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Fishes

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Fishes

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  1. Fishes Chapter 24

  2. I. Diversity • 26,000 living species—more species than all other vertebrate groups combined • Adapted to live in a medium 800 x more dense than air • Can adjust to salt and water balance of environment • Gills extract oxygen from water that has 1/20th the oxygen of air • Aquatic environment both shaped and constrained their evolution

  3. II. Ancestry and Evolution • A. Ancestor • Descended from free-swimming protochordate ancestor • B. Agnathans • Earliest fish-like vertebrates • Include extinct ostracoderms, and living lampreys and hagfishes • C. Placoderms • Fish with paired appendages and jaws that went extinct in Carboniferous with no living descendants

  4. D. & E. • D. Cartilaginous Fishes • Lost heavy armor and adopted cartilage as skeleton • Flourished during some periods, becoming nearly extinct during others • E. Acanthodians • Resemble bony fish but have heavy spines on all but caudal fin; sister group to bony fishes • Went extinct in lower Permian

  5. F. Bony Fishes • Dominant fishes today • 2 distinct lineages—ray finned and lobe finned • Ray-finned radiated to form modern bony fishes • Lobe-finned include lungfishes, the coelacanth, and are sister group to tetrapods (amphibian ancestors)

  6. III. Superclass Agnatha: Jawless Fishes • A. Characteristics • Lack jaws, internal ossification, scales, or paired limbs • Pore-like gill openings and eel-like body

  7. B. Class Myxini: Hagfishes • 43 species • Entirely marine • Scavengers and predators of annelids, molluscs, dead or dying fishes, etc • Nearly blind but locates food by acute sense of smell • Rasps hole into prey then eats from inside out with plate-like tongue • Glands secrete substance that becomes slimy in contact with seawater

  8. C. Class Cephalaspidomorphi • 1. Diversity • 41 species; 22 in North America and of these, half are non-parasitic brook variety • Marine lampreys can grow to length of 1 m. • All lampreys reproduce in freshwater streams, dying soon after

  9. 2. Parasitic Lampreys • Attach to fish by sucker-like mouth and sharp teeth rasp away flesh • Anticoagulant injected into wound to stimulate flow of blood • Wound may be fatal to host fish • Non-parasitic lampreys do not feed; digestive system degenerates and fish die after reproducing, within 2-3 years

  10. 3. Sea Lamprey Invasion • No lampreys existed in Great Lakes prior to 1829 when shipping canals were built • By the 1940’s, they existed in all the lakes • They decimated almost all fish species until populations finally declined due to lack of food and control measures

  11. IV. Class Chondrichthyes • A. Overview • 850 species nearly all marine; 28 species live in freshwater • Ancient lineage but have survived due to well-developed sense organs and powerful jaws making them successful predators • Largest living vertebrates, after whales, reaching up to 12 m in length Whale shark reaches 43’ in length

  12. B. Subclass Elasmobranchii • 1. Sharks • A. Orders • Carcharhiniformes—tiger and bull sharks which are coastal sharks and the hammerhead • Lamniformes-- white and mako sharks which are large pelagic sharks • Squaliformes—some of these are deep sea dwellers like dogfish sharks • Orectolobiformes—carpet sharks like bamboo, nurse, and whale sharks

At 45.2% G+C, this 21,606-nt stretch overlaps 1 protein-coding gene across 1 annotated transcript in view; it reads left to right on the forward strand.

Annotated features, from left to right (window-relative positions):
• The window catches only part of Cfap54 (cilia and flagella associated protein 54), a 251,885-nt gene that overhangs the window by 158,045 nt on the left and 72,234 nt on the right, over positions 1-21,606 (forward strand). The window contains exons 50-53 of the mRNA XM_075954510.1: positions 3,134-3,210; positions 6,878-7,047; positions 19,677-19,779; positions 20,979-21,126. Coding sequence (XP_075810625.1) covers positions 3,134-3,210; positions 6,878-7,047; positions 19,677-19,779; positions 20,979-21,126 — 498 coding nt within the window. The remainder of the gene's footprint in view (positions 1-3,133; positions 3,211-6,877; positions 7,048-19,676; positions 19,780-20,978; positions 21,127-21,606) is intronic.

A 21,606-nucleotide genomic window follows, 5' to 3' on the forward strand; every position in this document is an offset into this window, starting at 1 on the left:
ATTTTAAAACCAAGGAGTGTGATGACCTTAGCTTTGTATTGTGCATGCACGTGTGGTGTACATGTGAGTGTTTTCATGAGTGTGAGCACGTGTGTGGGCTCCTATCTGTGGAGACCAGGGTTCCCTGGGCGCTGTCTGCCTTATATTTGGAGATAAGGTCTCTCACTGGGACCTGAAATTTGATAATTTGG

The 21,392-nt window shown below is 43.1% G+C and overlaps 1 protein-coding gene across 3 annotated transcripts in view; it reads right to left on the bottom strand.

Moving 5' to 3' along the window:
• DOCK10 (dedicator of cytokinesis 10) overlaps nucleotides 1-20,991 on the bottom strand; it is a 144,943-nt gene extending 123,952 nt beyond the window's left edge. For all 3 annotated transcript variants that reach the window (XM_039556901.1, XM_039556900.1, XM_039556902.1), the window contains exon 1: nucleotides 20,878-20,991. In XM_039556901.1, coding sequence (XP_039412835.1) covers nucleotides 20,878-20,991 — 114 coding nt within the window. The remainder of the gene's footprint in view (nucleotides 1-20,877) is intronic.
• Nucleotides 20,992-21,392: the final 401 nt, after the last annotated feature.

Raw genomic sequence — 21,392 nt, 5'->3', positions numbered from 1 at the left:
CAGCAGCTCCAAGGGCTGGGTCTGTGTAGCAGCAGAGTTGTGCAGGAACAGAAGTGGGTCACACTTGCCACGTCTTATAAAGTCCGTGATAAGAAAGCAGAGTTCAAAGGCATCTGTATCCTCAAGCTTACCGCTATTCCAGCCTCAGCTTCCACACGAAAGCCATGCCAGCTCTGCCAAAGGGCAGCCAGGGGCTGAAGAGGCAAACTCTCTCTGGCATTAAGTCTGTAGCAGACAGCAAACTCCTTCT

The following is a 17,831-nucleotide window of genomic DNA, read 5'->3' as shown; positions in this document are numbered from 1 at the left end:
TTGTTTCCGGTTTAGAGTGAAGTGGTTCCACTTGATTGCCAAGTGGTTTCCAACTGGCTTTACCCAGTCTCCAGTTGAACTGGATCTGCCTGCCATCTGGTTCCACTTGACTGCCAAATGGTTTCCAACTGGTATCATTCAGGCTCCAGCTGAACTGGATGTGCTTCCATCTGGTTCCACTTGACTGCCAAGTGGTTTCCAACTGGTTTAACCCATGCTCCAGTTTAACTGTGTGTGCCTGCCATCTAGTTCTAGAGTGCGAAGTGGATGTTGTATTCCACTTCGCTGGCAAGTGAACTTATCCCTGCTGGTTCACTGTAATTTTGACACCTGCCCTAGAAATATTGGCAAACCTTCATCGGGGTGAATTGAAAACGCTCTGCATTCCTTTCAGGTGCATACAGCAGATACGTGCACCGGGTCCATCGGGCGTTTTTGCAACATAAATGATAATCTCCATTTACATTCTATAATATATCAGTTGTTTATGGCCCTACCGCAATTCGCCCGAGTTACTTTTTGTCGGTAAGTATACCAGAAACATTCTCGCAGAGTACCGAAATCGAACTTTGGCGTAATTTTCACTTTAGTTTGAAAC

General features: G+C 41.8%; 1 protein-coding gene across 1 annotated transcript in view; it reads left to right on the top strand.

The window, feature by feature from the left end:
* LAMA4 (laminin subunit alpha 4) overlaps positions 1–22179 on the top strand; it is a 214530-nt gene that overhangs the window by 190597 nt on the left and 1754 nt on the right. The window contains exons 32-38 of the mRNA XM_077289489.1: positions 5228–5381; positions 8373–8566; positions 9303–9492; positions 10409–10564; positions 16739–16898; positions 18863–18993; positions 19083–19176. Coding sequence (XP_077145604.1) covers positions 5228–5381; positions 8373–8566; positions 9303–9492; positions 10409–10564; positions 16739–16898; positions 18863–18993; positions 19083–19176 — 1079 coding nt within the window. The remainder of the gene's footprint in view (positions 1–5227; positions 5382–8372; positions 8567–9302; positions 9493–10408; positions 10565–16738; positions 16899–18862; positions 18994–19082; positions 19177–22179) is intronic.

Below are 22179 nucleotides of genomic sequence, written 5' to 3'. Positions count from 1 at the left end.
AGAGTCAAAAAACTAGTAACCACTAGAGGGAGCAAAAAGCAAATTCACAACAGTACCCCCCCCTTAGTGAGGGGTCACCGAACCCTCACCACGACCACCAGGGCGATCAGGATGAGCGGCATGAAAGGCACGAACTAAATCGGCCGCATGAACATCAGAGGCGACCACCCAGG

13. Sharks

  14. More Sharks

  15. b. Outer Physiology • Streamlined fusiform body shape • Pointed nose with paired nostrils in front of ventral mouth; on hammerhead, nostrils on ends of “hammer” • Lateral eyes without lids • Tail has longer upper lobe (heterocercal) • Paired pectoral and pelvic fins, 1-2 dorsal fins, 1 caudal fin, and sometimes an anal fin • Tough, leathery skin with placoid scales that reduce water turbulence

  16. Body Structures of a Shark

  17. c. Senses • Olfactory organs can detect chemicals diluted 1/10 billionth their original concentration • Lateral line senses low frequency vibrations of prey over large distances • Excellent vision, even in dim water, used at close range • At close range, sharks are guided to prey by electric fields surrounding all animals

  18. d. Inner Physiology • Sharp triangular teeth in upper and lower jaws; arranged in rows that are constantly replaced • Mouth leads to pharynx with openings to gill slits • Osmoregulation accomplished by rectal gland which secretes sodium chloride; nitrogenous compounds are also retained in blood to increase solute concentrations, making more on par with seawater

  19. e. Shark Attacks • Only 32 species ( of 350) have been documented to attack humans with another 36 considered potentially dangerous; these typically are the larger size sharks; 80 % of sharks are harmless • Great white, tiger, and bull sharks are the more aggressive species • 50-75 attacks occur each year, with 8-12 fatalities; in contrast 30-100 million sharks are killed every year • Attacks usually occur by sandbars, steep drop offs, or by river inlets and are associated with mistaken identity,territorial behavior, or feeding behavior

  20. 2. Rays • A. Order • Rajiformes—skates, sawfish rays, electric rays, stingrays, manta rays and others • Make up half of all species of Elasmobranchii

  21. b. Form and Function • Specialized for benthic life • Flattened dorsoventrally; enlarged pectoral fins are used as swimming wings • Water used in respiration enters large spiracles in head • Teeth adapted to act as rollers to crush invertebrates and sometimes small fish • Stingrays have whip-like tail with spines and venom glands • Electric rays have electric organs on sides of head

  22. C. Subclass Holocephali: Chimeras • 31 species • Ratfishes • Diverged from earliest shark lineage • Mouth has flat plates for crushing invertebrates; also feeds on seaweed and small fish

  23. Internal fertilization Oviparous sharks and rays lay an egg capsule immediately after fertilization that attaches to kelp with tendrils; may take up to 2 years before mini adult hatches Ovoviviparous sharks retain fertilized eggs in reproductive system where they are nourished by yolk of egg; “live” birth Viviparous sharks nourish embryos with maternal bloodstream; “live” birth Live births make it more likely more of the young survive but no other care is given after birth D. Reproduction and Development

  24. Embryo Development

  25. V. Superclass Osteichthyes • A. Origin, Evolution, and Diversity • Lineage developed in Silurian and now accounts for 96% of all fishes and all tetrapods • Bone replaces cartilage as fish develops • Lung or swim bladder evolved from an extension of the gut; gas filled, it aids in buoyancy • Bony operculum, a flap covering the gills that rotates outward, draws water more efficiently over them • Specialization of jaw musculature improves feeding; also unique dental characters

  26. 23,600 species comprise the ray-finned fishes Most familiar fish type B. Class Actinopterygii